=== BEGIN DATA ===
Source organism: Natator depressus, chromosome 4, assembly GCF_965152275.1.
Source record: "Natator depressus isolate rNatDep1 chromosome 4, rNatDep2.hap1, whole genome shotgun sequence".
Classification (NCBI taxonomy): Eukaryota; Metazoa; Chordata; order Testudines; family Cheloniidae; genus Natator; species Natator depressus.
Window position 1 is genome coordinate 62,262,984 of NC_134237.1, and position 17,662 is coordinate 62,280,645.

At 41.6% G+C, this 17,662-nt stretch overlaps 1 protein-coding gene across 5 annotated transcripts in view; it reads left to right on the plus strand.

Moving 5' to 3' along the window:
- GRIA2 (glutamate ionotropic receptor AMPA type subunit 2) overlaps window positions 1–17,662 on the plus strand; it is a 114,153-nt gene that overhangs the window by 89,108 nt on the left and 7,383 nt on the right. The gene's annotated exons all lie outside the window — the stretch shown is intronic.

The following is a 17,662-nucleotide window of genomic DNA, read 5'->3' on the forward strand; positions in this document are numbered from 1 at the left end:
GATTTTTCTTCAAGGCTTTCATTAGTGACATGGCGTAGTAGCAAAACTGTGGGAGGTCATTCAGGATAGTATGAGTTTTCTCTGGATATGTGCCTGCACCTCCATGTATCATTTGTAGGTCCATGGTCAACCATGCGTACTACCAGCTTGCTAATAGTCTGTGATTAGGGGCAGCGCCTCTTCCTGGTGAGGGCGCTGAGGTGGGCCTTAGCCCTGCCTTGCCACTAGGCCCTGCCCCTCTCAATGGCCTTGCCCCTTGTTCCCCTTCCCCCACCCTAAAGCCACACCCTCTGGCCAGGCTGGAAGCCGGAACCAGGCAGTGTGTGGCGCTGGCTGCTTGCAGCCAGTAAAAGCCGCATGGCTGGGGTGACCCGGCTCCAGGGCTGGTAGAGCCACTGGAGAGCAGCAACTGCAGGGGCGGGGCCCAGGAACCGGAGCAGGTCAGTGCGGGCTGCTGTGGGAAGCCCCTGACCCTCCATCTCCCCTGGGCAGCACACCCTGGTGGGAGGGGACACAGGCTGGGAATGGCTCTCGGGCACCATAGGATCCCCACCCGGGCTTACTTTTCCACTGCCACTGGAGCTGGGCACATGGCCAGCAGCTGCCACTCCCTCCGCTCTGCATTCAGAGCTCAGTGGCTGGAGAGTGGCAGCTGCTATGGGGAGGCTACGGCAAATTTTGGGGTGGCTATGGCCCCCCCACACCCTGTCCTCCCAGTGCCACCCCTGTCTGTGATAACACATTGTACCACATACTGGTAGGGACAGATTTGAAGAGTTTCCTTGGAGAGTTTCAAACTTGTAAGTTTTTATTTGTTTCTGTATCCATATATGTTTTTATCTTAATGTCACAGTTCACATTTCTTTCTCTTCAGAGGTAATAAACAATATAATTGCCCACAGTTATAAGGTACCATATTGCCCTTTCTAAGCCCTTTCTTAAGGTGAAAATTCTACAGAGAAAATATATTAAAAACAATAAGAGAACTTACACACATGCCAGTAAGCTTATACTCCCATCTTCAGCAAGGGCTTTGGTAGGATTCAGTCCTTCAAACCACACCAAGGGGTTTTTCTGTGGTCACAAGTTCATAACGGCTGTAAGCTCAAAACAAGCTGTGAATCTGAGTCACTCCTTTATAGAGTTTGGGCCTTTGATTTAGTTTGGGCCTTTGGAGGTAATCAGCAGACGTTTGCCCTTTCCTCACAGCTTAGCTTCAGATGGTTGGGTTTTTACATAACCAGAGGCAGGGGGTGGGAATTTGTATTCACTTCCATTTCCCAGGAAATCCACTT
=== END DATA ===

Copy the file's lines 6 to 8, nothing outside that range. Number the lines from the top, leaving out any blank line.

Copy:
Moving 5' to 3' along the window:
- GRIA2 (glutamate ionotropic receptor AMPA type subunit 2) overlaps window positions 1–17,662 on the plus strand; it is a 114,153-nt gene that overhangs the window by 89,108 nt on the left and 7,383 nt on the right. The gene's annotated exons all lie outside the window — the stretch shown is intronic.

The following is a 17,662-nucleotide window of genomic DNA, read 5'->3' on the forward strand; positions in this document are numbered from 1 at the left end: